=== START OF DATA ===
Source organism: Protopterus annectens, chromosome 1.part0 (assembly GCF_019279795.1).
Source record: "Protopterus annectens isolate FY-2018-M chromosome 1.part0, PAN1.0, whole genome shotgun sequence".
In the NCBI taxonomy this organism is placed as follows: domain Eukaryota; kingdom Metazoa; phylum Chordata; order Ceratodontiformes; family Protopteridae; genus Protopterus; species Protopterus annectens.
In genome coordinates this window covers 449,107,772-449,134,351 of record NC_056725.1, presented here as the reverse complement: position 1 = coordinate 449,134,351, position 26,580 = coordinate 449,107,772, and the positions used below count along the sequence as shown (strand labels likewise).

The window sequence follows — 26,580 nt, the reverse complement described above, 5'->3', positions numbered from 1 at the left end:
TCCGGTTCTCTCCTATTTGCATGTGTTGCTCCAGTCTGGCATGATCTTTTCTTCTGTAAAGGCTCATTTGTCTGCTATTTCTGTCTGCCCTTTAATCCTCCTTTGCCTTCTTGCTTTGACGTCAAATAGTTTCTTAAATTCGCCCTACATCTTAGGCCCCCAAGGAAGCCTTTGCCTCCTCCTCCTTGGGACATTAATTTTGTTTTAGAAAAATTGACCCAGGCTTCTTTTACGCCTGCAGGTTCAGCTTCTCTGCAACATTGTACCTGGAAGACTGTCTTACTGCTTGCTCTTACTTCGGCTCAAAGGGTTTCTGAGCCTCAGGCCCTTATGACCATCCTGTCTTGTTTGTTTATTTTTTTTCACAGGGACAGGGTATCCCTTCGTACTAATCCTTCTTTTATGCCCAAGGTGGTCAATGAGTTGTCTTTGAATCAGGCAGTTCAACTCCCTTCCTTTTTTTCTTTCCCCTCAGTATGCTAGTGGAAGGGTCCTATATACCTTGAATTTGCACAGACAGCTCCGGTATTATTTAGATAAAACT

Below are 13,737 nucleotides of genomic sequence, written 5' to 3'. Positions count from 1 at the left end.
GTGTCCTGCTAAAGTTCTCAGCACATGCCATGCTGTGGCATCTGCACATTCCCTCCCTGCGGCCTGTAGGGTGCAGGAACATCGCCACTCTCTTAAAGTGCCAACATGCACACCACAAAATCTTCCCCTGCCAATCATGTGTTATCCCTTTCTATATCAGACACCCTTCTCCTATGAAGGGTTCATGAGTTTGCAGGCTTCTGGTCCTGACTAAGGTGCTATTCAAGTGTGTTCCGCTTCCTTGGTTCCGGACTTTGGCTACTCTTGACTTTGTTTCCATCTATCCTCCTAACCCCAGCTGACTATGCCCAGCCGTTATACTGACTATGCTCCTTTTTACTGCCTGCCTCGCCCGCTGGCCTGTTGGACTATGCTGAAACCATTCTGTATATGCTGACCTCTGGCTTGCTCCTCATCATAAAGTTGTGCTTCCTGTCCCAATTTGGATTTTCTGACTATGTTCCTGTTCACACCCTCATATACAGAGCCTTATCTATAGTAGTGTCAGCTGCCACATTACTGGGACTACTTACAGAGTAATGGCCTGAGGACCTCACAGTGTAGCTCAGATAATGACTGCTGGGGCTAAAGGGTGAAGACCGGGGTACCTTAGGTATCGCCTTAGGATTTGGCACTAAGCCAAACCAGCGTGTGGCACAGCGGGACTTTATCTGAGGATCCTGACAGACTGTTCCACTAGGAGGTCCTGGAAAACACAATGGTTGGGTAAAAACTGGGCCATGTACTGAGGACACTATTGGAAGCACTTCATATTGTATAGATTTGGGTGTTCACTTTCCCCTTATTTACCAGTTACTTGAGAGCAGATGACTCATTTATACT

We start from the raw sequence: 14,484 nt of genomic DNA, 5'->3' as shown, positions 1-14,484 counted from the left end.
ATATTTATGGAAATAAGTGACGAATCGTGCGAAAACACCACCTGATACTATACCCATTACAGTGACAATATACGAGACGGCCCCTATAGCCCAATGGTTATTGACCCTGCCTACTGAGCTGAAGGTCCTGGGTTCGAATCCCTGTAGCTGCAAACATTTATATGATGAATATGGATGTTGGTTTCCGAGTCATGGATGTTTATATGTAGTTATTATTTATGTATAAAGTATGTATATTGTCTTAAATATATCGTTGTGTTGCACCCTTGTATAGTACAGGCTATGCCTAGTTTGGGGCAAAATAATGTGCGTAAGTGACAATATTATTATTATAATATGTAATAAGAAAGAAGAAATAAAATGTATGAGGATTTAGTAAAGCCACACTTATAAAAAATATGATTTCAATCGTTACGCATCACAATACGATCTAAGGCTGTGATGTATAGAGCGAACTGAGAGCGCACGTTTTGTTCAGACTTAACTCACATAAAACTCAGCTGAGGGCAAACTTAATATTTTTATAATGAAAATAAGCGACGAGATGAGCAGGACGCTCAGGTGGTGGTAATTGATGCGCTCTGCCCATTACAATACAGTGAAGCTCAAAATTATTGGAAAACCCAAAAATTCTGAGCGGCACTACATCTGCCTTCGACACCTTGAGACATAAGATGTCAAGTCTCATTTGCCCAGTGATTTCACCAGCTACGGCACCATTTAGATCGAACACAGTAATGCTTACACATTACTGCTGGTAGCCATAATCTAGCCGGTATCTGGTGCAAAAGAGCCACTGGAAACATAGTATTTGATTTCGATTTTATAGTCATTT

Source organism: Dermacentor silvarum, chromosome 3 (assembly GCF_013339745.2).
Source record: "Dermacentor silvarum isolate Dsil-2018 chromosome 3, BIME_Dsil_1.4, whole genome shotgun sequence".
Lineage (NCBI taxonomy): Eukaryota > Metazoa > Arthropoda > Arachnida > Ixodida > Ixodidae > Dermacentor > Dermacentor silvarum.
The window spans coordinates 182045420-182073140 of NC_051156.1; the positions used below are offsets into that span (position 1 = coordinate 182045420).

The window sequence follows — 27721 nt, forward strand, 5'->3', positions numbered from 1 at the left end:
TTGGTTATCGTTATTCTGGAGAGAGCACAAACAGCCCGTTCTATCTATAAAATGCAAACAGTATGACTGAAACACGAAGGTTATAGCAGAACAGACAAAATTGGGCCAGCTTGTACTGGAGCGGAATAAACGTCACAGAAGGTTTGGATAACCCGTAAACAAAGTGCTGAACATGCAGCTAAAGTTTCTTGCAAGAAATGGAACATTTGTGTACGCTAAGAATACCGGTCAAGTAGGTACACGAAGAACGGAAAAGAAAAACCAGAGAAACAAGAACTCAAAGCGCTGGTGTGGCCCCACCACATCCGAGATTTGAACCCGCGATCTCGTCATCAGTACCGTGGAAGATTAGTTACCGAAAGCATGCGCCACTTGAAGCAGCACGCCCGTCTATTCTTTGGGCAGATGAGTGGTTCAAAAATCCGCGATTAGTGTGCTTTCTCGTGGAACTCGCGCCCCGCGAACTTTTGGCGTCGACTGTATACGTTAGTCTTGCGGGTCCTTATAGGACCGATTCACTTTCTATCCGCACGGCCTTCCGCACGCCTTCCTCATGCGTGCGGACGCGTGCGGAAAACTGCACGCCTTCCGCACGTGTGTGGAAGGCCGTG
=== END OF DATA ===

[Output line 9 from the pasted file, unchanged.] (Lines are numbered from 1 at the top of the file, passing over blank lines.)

We start from the raw sequence: 14,484 nt of genomic DNA, 5'->3' as shown, positions 1-14,484 counted from the left end.